by Greg Lansdowne
In the week that Panini UK launched its first-ever men’s Premier League sticker album, the debate as to when the Women’s Super League will be honoured in the same way reopened.
Having produced albums for every Women’s World Cup since 2011, along with Euro 2017, Panini reinforced its growing commitment to the women’s game in November by featuring a woman on the cover of a domestic football album for the first time.
Panini Belgium’s ‘Pro League 2019-20’ used an image of Anderlecht and Belgium defender Tine De Caigny on the front, to represent the women’s ‘Super League’ alongside a host of players from the men’s ‘Pro League’.
One small step but, after nearly 50 years of Panini Belgium domestic football publications, it is a giant leap for the women’s game.
Furthermore, there are more stickers given over to the Super League than ever before – having only been featured at all on sporadic occasions from the 2007-08 album onwards.
Standard Liège captain Maurane Marinucci has been part of team group stickers in the past but can finally lay claim to one of her own (albeit as a ‘half and half’ alongside a team-mate).
With Italian heritage, Marinucci was brought up on the Modena-founded Panini brand and has even kept the first album she collected.
“My father, who is Italian, taught me from a very young age to follow football and, of course, the Italian national team,” explains Marinucci. “My first Panini album was that of the 1998 (men’s) World Cup. I was five and I remember that I did not want him to stick the stickers in for me. I found the album recently and all the images are crooked!”
Now that, 21 years later, she has gone from collector to being collected, the experienced defender considers her full Panini debut as a rite of passage.
“It’s a child’s dream,” Marinucci continues. “When you’re little and you go to check the stickers at the bookstore around the corner and you open the packets, you imagine yourself on one of those stickers one day. It is also proof that women’s football is developing. There is now more media coverage and advertising around women’s football. I hope it will encourage a lot of girls to start or continue football and work hard to one day have her own Panini sticker.”
Marinucci hopes this is just the beginning for Panini’s involvement in domestic women’s football – the next priority being not having to share her sticker in the next album.
“It’s a good start but I find it unfortunate to have only half-stickers in my picture,” she adds, with a smile. “We must not lose sight of the fact that we are still very far from equality in the areas of status and wages. In Belgium we must all work to be able to live. We would like to make football a priority but for the moment it is impossible.”
Along with Marinucci, Silke Vanwynsberghe of KAA Gent Ladies was among the other players to be presented with large-form versions of their stickers at the official album launch on November 22.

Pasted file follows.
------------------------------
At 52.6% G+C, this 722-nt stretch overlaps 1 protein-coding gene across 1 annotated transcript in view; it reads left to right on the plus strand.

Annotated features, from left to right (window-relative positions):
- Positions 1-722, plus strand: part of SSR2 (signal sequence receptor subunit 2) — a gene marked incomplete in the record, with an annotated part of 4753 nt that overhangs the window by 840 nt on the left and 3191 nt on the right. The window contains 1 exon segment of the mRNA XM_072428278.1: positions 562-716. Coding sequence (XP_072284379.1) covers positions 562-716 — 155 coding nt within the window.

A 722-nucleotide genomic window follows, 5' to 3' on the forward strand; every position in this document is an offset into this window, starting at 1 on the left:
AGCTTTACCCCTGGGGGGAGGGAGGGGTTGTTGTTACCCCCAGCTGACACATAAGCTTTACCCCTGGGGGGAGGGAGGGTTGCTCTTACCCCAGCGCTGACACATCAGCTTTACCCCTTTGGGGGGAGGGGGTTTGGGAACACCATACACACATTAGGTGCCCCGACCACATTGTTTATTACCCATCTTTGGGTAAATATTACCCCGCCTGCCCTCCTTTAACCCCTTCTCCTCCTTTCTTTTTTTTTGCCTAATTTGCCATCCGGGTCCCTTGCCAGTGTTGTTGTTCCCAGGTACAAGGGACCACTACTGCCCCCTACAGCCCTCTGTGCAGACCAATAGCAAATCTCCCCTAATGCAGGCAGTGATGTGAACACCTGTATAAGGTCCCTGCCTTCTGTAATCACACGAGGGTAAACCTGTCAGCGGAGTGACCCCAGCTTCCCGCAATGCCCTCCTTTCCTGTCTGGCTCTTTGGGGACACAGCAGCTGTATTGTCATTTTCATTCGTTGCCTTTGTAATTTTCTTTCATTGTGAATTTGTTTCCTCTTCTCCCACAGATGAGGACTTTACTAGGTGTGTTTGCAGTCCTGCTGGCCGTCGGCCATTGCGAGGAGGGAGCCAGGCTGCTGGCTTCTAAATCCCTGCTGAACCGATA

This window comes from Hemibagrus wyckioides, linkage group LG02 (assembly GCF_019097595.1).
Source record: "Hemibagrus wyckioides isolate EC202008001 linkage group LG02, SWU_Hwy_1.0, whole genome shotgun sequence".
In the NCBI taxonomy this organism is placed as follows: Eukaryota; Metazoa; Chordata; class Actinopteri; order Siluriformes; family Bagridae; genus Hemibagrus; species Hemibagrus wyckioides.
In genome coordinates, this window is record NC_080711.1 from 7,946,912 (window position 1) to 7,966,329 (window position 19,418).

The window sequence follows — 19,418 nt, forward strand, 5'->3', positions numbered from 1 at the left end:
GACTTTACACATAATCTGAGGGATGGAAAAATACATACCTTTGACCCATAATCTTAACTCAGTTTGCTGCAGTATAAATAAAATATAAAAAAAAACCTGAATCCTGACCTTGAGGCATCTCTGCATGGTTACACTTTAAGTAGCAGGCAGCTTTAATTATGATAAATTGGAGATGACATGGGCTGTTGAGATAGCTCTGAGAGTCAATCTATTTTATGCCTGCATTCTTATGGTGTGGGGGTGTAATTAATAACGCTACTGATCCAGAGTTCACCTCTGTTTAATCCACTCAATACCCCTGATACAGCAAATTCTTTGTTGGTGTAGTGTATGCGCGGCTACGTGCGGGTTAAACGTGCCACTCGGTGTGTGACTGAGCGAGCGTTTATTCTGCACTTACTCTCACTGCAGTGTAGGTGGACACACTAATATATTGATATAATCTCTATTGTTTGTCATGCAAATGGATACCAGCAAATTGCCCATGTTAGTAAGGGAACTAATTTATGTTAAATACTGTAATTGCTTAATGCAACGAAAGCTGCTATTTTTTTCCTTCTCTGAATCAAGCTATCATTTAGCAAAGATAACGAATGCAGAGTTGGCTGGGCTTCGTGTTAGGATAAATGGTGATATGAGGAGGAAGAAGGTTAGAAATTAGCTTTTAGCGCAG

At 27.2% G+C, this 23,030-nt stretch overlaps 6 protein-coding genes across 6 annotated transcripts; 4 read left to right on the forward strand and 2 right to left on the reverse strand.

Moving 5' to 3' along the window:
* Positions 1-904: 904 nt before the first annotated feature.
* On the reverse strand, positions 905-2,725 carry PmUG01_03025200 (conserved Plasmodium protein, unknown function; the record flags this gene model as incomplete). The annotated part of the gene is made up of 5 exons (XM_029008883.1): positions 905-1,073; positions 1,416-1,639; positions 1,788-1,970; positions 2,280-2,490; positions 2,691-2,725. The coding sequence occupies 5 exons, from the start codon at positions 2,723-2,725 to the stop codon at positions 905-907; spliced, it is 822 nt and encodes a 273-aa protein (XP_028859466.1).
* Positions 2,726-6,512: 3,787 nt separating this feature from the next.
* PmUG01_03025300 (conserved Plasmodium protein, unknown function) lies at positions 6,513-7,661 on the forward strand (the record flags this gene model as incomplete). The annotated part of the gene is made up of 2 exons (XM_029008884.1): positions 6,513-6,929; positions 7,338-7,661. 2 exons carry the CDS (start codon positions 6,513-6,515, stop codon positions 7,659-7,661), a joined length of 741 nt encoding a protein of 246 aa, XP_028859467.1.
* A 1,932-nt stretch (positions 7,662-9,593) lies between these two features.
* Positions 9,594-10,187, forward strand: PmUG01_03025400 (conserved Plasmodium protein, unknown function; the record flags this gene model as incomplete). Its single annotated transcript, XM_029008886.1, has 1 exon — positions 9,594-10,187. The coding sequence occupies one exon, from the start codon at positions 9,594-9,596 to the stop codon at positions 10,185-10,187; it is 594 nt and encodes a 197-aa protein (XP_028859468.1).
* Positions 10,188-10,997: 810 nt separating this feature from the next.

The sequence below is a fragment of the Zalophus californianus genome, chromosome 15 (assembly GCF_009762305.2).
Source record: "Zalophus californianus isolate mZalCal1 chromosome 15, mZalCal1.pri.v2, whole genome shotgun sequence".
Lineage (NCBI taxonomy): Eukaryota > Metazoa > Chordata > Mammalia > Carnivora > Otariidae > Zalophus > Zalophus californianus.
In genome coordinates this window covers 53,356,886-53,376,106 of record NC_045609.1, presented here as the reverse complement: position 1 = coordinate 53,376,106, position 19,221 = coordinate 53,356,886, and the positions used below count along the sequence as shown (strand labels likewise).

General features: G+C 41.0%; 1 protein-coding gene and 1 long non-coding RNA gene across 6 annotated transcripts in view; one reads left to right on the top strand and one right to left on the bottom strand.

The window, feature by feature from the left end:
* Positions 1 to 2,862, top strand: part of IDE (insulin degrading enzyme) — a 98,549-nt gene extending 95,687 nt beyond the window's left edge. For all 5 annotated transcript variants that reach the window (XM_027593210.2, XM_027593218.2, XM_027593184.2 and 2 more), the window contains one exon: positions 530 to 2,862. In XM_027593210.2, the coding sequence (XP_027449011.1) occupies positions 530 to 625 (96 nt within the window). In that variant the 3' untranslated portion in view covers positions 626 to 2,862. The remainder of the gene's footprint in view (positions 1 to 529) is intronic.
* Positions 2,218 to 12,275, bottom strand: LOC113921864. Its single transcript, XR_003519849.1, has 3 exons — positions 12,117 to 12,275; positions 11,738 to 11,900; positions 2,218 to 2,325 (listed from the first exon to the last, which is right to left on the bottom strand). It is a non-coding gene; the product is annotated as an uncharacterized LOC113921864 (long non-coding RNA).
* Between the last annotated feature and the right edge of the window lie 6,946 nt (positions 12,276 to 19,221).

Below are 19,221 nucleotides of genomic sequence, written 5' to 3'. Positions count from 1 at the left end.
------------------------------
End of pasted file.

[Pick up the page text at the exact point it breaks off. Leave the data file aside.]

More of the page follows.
The 22-year-old was also a Panini collector as a child – in an era when women’s sport collectables were barely a consideration.
“My grandfather always bought the stickers and the book for me and my brother,” says Vanwynsberghe. “I didn’t really think about the fact that there were only men’s teams in the book back then. To be honest, I didn’t know any women’s player or teams when I was little.”
The striker believes the presence of women’s football in sticker form is a positive step in the Super League receiving the greater exposure it merits.
“It’s another step forward – a little more attention for women’s football. And it gives the people who collect the stickers the chance to get to know us a little bit. It’s a sign that they can’t ‘overlook’ us anymore and that we’re doing well. It’s very nice and is actually an honour to have my own Panini sticker.”
Oud-Heverlee Leuven goalkeeper Louise Van Den Bergh is also excited by the prospect of being sought after by collectors, but hopes she doesn’t become a recurring presence in piles of ‘doubles’ up and down the country .
“I think it’s funny there will be people looking for my picture in the packs and exchanging me for other players like (Vincent) Kompany, (Nacer) Chadli or (Simon) Mignolet,” says Van Den Bergh. “It will be interesting to see if I will become a rare sticker or a sticker everyone will sigh about when they take me out of a package for the 10th time!”
Van Den Bergh cites the growing equality in Belgium for sports like cycling, basketball and hockey (the last of which featured women on the cover when Panini Belgium produced albums in 2014 and 2015) and hopes this latest move is a sign of better things to come in football too.
“Of course, for woman’s football every form of positive attention drives us forward. There are already a few famous players like Tessa Wullaert (Manchester City) and Janice Cayman (Olympique Lyonnais) who play in big European clubs. This might be the start for the players of the Belgian League to step forward.”
Wullaert may have left Belgian domestic football behind long ago but her compatriots have beaten her to the landmark of appearing on a Panini sticker (in club colours as she did feature in the Euro 2017 album).
It remains to be seen how much longer her wait continues.
Greg Lansdowne is the author of ‘Stuck On You – The Rise & Fall…& Rise of Panini Stickers’ (https://www.amazon.co.uk/Stuck-You-Fall-Panini-Stickers/dp/1785310062/ref=sr_1_1?qid=1575991384&refinements=p_27%3AGreg+Lansdowne&s=books&sr=1-1